Navigating Inflation: A Guide for Consumers

Surviving a challenging economic environment

In like a lion, out like a lamb, as the saying goes. In March of 2022, however, the Federal Reserve is flipping that script as it raised the Federal Fund Rate by 25 basis points (0.25%) and, by the end of 2022, potentially raising it an additional seven times, according to recent reports.

After years of pumping government money into the economy via stimulus checks, coupled with ongoing issues tied to the global supply chain, inflation – or the rate prices of goods and services increase over time – is now at its worst in 40 years.

To put it into perspective, the average annual inflation rate traditionally hovers between 2 and 3 percent per year. This means one U.S. dollar buys 2 to 3 percent fewer goods and services per year, a mostly manageable rate that typically paces with annual wage increases.

Today, spurred by the COVID-19 pandemic driving prices in the labor and sales markets, inflation is hovering around 7 percent and potentially trending higher.

Many consumers will not be able to keep pace with this level and will be forced to curtail spending as the dollar loses its value and purchasing power continues to diminish. As consumers stop buying goods and services, some of the companies that make those products might need to make cuts to an already challenging labor market, resulting in a further decrease in consumer spending that could drive the economy into recession.

The Federal Reserve needs to act now to help slow the economy, decrease demand, and get inflation back to more stable, sustainable levels.

What is the role of the Federal Reserve?  
The primary role of the Federal Reserve Bank, or the Central Bank of United States, is to manage the country’s money supply and make interest rate decisions that help keep the cost of goods and services stable to ensure the economy grows at a steady pace.

It accomplishes this by targeting and controlling the nation’s money supply to ensure adequate liquidity or removing excess liquidity through open market operations.

During times of high inflation, which is monitored via the Consumer Price Index (CPI), the Federal Reserve increases the sale of government bonds to banks, which helps decrease the money supply, and drives interest rates up.

As commercial banks purchase such securities, there is less money to lend the general public, which reduces credit creation capacity and the supply of credit available to consumers and small businesses. Together, these efforts curtail consumption due to limited supply and overall demand, helping to bring inflation levels down.

On the opposite side, when the Federal Reserve starts buying such securities, the cycle is reversed and money is pumped back into the economy, spending increases, and interest rates decrease. This drives economic growth as consumers are able to do more with each dollar they spend.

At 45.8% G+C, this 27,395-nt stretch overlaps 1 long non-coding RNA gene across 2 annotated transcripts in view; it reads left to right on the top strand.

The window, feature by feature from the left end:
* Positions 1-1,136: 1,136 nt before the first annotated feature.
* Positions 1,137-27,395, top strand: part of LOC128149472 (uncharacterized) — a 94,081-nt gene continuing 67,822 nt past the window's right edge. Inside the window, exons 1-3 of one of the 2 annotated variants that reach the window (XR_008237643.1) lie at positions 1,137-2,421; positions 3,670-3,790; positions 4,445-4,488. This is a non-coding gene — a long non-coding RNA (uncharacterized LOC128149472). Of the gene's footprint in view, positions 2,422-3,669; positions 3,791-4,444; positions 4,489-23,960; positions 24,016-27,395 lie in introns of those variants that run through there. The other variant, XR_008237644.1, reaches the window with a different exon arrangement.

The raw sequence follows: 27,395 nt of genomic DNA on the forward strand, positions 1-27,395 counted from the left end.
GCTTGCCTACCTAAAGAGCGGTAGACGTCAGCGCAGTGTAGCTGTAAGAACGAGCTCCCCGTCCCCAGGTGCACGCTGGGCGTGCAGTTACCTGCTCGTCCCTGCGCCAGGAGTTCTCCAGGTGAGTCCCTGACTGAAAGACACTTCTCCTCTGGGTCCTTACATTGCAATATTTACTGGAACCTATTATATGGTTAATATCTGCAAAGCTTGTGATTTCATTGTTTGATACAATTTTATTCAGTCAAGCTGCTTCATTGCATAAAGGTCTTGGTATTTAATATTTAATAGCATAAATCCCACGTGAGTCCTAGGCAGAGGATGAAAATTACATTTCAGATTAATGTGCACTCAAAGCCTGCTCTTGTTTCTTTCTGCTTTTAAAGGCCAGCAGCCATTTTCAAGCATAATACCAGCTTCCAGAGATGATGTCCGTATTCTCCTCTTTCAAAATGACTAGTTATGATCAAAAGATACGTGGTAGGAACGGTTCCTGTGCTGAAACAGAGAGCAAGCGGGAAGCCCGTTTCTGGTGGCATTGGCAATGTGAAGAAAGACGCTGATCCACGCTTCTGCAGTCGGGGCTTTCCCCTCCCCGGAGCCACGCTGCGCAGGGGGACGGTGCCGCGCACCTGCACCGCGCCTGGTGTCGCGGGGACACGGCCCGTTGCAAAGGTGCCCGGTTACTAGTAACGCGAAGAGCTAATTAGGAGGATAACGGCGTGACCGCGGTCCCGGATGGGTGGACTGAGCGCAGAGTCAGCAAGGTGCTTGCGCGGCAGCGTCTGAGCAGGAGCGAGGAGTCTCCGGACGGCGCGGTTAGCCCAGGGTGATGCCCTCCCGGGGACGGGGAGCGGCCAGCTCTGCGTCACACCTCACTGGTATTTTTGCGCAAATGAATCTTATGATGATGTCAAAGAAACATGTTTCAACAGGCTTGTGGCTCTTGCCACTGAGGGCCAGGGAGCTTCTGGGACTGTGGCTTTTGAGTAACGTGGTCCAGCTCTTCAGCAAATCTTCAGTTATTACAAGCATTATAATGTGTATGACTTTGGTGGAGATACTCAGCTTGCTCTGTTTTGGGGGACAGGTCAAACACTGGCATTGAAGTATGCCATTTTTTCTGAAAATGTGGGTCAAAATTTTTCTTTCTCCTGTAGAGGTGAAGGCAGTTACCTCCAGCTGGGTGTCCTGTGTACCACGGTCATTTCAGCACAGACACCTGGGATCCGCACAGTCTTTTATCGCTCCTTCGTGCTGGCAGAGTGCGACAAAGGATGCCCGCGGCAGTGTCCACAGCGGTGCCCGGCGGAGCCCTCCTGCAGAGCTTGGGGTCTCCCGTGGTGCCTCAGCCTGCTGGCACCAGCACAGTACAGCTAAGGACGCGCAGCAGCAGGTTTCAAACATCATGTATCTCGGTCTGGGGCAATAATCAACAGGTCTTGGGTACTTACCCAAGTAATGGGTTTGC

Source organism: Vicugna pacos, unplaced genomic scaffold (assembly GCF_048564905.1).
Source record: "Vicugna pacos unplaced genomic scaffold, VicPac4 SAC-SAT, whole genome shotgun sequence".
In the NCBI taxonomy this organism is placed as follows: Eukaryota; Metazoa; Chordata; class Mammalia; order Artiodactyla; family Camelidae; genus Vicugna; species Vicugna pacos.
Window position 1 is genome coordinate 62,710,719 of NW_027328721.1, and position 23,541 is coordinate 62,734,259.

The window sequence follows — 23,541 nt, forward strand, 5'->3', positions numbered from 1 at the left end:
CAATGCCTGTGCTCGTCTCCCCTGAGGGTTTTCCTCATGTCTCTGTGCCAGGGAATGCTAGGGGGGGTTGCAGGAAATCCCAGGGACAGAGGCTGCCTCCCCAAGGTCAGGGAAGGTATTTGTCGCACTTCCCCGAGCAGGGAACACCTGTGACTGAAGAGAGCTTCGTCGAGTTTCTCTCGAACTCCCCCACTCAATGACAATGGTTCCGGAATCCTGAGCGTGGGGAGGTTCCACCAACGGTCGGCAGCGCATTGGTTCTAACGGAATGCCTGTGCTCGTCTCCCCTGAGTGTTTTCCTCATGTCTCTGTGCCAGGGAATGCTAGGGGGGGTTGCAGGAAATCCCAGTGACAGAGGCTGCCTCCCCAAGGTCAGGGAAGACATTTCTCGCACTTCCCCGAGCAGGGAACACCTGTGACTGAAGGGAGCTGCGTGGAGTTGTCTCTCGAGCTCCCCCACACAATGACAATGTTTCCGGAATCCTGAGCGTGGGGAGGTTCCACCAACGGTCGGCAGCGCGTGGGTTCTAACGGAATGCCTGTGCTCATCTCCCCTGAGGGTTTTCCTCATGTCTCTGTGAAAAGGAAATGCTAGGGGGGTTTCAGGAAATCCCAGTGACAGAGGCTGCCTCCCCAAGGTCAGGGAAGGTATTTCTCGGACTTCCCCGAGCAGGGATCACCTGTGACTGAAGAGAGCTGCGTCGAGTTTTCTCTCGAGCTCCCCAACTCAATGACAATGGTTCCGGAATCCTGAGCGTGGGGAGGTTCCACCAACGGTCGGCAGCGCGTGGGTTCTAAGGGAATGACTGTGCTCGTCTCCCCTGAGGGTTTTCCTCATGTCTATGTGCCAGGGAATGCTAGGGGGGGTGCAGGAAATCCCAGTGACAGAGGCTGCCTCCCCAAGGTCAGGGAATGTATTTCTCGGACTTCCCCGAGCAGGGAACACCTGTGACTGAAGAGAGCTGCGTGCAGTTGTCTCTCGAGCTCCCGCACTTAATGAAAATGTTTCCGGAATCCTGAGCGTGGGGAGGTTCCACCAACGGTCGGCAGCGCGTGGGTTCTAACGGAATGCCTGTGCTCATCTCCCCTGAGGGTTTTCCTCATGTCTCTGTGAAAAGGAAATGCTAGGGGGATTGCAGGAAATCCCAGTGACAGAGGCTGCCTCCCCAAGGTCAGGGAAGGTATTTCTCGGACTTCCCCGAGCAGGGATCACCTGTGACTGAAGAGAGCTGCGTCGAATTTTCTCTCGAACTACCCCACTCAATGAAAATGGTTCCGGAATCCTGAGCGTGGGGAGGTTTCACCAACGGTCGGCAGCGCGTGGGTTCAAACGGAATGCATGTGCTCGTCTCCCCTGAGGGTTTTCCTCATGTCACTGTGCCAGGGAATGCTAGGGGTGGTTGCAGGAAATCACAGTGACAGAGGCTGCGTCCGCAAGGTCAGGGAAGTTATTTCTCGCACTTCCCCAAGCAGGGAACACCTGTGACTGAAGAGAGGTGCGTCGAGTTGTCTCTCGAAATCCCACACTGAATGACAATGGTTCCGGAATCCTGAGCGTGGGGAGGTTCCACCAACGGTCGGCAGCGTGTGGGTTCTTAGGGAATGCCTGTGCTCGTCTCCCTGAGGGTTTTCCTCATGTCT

How Does the Federal Reserve Set Interest Rates?
The Federal Open Market Committee (FOMC) is the Federal Reserve’s policymaking body. It consists of 12 members from the Federal Reserve System, the 12 Federal Reserve Banks that provide financial services to other banks and government entities. These are located in Boston, New York, Philadelphia, Cleveland, Richmond, Atlanta, Chicago, and St. Louis.

The FOMC holds eight regularly scheduled meetings per year to review economic and financial conditions, determine monetary policy and assess the risks to long-run goals of price stability and sustainable economic growth. Additional meetings can be added as needed throughout any given year.

During these meetings, the committee discusses developments in the financial and foreign exchange markets, activities of the New York Fed’s Trading Desk, which is where U.S. government securities are bought and sold, and reviews economic and financial forecasts, including the state of the Federal Funds Rate.

The meetings conclude with a decision on the stance of the fund rate policy and whether to leave it where it is, to raise it, or to lower it. In short, the Federal Fund Rate establishes the interest rates commercial banks then need to charge on the credit and loans they provide to their customers.

At this time, there is a great deal of speculation on what the FOMC will decide for the remainder of 2022. Although increasing interest rates is a helpful market correction over the long term, that decision will not come without a significant cost to consumers and small businesses as the cost of goods and services continue to rise and interest rates on borrowed cash and credit increases.